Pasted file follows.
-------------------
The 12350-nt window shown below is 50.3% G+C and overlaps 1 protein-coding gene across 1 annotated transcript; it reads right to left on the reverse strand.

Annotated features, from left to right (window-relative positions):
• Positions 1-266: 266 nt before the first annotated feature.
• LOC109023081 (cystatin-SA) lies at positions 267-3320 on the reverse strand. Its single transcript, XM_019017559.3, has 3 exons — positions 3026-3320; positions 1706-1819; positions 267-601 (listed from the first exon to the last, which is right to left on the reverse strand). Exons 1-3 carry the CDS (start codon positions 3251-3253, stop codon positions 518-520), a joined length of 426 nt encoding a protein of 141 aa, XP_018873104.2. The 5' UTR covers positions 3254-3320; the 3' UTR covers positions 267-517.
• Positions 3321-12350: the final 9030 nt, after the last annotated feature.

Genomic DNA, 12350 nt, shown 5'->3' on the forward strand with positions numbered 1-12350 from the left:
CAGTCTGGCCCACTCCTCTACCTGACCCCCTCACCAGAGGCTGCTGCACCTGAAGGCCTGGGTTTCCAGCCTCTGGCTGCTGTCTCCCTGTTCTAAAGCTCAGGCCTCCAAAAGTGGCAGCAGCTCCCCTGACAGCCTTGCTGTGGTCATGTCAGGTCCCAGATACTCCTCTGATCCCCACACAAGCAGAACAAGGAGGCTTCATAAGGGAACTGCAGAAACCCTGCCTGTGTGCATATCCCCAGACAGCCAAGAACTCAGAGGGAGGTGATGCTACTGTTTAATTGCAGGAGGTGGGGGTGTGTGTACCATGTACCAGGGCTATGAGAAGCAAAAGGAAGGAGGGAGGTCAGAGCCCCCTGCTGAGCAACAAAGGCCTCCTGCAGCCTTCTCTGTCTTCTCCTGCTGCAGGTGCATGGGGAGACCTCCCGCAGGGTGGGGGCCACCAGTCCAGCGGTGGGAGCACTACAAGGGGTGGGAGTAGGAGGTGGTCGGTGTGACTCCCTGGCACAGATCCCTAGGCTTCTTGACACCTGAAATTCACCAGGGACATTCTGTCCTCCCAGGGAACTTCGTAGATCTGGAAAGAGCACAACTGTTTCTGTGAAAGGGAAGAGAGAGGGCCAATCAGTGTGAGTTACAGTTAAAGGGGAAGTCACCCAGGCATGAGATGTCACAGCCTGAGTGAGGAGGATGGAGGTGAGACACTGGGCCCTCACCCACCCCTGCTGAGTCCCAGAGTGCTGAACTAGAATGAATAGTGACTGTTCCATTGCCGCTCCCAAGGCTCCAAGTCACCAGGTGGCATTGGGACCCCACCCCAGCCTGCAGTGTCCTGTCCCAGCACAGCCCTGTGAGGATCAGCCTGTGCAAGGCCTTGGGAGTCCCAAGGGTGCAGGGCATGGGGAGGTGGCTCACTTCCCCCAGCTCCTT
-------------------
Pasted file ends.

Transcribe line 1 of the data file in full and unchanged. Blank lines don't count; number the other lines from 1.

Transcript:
The 12350-nt window shown below is 50.3% G+C and overlaps 1 protein-coding gene across 1 annotated transcript; it reads right to left on the reverse strand.